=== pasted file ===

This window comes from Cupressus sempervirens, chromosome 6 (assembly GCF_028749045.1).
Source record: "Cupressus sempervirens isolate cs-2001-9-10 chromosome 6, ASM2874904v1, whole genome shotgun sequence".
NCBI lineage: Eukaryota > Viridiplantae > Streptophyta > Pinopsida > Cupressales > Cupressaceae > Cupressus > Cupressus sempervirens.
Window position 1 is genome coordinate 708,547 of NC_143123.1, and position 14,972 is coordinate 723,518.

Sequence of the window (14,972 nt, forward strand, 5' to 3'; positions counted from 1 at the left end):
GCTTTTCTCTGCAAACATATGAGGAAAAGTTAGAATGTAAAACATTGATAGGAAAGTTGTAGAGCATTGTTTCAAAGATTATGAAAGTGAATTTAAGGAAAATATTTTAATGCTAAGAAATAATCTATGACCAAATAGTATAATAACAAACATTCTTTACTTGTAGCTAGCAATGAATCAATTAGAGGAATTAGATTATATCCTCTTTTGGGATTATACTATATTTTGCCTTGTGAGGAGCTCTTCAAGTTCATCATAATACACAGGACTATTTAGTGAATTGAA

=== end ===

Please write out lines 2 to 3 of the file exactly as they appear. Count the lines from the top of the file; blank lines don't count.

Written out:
Source record: "Cupressus sempervirens isolate cs-2001-9-10 chromosome 6, ASM2874904v1, whole genome shotgun sequence".
NCBI lineage: Eukaryota > Viridiplantae > Streptophyta > Pinopsida > Cupressales > Cupressaceae > Cupressus > Cupressus sempervirens.